“As we emerge from wave after wave of challenges in this unprecedented year, we have the opportunity to reimagine—and rebuild—our redwood parks, and help them to help us heal. This is the moment for redwood parks.” Sam Hodder, President and …
The California Adult Use of Marijuana Act, or Proposition 64, was passed by voters in 2016. The measure legalized recreational marijuana in the state and thus created the world’s largest legal pot economy. The law includes funding for the restoration of forested watersheds and eventual stewardship of public lands most adversely impacted by illegal marijuana cultivation.
Save the Redwoods League and California State Parks have collaborated to develop a new study unit focusing on the impacts and challenges facing giant sequoia. The innovative distance learning program, developed in honor of the League’s Centennial Year, will transport students around the world through virtual field trips to Calaveras Big Trees State Park, a nearly 6,500 acre preserve in the central Sierra that protects two spectacular groves of mighty old-growth giant sequoia.
On June 5, 2018, voters will have the opportunity to pass Prop 68, authorizing $4.1 billion in bond funding for parks, natural resource protection, climate adaptation, water quality and supply, and flood protection. If approved by voters in June, the measure would enable the League to continue protecting and stewarding our beautiful redwood forests.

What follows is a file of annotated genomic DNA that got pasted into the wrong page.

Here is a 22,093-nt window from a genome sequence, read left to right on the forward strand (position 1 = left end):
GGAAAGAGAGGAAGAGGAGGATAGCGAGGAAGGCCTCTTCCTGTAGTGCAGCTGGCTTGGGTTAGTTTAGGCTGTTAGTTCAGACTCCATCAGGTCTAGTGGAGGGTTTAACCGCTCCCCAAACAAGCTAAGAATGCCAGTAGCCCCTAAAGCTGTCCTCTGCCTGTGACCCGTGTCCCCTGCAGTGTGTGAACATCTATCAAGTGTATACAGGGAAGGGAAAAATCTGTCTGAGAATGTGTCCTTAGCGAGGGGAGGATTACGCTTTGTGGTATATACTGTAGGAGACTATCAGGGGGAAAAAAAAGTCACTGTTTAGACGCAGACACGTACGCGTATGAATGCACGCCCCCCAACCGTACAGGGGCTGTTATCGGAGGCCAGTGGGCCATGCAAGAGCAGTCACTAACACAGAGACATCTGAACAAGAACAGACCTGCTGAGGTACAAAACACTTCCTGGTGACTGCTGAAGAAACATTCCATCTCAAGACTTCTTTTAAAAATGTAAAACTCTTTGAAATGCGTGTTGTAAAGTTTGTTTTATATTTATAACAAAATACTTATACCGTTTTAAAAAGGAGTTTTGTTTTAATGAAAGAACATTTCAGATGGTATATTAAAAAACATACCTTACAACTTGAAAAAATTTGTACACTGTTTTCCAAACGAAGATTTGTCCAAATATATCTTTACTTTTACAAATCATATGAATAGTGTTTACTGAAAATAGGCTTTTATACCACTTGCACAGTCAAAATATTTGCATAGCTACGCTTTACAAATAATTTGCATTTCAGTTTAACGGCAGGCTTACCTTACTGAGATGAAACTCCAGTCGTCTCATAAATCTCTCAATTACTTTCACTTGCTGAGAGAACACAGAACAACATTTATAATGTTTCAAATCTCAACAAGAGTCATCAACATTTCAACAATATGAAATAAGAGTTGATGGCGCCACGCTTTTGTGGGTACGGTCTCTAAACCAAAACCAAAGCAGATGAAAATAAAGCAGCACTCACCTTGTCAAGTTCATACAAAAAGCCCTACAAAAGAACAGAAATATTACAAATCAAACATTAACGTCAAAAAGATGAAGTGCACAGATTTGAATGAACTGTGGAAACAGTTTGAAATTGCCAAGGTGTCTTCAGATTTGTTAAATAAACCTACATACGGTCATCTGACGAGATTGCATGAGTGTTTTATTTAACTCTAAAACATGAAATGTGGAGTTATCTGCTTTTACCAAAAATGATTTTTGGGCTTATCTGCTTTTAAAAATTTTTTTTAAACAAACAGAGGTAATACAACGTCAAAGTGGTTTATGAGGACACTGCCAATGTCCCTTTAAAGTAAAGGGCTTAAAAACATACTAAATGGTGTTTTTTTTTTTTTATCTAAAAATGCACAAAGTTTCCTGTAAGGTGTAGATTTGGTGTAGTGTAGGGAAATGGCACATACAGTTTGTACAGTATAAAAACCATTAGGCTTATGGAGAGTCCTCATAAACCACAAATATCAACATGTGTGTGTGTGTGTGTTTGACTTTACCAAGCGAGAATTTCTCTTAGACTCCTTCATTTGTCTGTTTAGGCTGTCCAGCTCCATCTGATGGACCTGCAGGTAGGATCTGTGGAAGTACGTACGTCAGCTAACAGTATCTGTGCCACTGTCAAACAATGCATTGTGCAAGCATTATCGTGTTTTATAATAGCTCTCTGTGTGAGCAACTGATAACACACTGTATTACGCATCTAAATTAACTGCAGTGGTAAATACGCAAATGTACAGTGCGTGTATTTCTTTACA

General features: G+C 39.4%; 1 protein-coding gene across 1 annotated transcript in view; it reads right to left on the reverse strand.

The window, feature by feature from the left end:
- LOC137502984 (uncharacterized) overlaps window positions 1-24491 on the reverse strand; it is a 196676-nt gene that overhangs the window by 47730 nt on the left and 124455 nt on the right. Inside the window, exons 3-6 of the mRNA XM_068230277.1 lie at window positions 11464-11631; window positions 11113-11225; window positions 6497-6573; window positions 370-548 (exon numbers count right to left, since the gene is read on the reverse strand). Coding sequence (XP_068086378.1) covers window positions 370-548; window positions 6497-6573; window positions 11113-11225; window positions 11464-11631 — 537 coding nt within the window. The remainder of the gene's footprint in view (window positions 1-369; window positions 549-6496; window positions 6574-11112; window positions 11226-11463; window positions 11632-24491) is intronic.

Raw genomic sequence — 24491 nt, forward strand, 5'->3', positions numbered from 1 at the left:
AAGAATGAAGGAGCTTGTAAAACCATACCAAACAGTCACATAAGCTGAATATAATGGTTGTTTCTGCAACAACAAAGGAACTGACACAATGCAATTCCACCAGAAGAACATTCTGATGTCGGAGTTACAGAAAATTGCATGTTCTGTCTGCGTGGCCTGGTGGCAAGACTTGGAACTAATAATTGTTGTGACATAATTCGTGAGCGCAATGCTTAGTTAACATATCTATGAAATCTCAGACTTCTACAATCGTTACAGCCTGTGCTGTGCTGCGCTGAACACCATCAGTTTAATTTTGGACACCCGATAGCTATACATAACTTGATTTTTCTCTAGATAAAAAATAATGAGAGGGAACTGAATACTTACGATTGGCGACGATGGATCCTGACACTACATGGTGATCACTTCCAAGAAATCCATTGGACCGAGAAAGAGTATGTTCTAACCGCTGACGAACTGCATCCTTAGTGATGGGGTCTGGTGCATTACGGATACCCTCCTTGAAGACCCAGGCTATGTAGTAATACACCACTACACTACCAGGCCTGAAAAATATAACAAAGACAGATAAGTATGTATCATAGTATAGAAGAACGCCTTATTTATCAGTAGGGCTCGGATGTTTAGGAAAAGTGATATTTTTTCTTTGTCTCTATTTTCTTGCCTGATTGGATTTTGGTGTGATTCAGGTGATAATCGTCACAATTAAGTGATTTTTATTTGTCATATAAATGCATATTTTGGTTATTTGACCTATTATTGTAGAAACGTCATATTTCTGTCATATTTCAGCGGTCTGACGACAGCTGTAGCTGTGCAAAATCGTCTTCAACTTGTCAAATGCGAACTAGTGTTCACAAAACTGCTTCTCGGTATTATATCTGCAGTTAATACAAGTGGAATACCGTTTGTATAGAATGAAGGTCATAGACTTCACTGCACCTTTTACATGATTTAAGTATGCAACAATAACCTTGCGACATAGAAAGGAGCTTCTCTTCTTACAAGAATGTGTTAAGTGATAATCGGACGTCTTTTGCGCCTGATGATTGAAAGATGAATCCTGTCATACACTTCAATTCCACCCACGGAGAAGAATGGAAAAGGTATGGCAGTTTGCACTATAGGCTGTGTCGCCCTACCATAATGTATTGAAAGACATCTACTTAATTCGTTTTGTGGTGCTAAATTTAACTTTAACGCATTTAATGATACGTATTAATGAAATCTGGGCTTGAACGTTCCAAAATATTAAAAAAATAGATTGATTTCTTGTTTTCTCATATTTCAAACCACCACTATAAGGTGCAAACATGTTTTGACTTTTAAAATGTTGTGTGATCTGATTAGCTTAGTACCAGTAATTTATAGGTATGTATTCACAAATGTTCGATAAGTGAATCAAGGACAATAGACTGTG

Save the Redwoods League has expanded the Grove of Old Trees park to 48 acres by purchasing a neighboring 15-acre property and deeding it to LandPaths, the Grove’s owner and manager. Containing old-growth coast redwoods, oak woodland, grassland and a stretch of Coleman Valley Creek, this newly acquired property is a priority identified by the League’s Vibrant Forests Plan.
A walk among the hushed stands of 300-foot-tall ancient giants in Richardson Grove State Park is a sensory journey back in time. Many of the trees are more than 1,000 years old, and among the world’s tallest. To protect this jewel of a park from potential threats on a neighboring property called Twin Trees, Save the Redwoods League recently purchased a conservation easement from land owner Lost Coast Forestlands.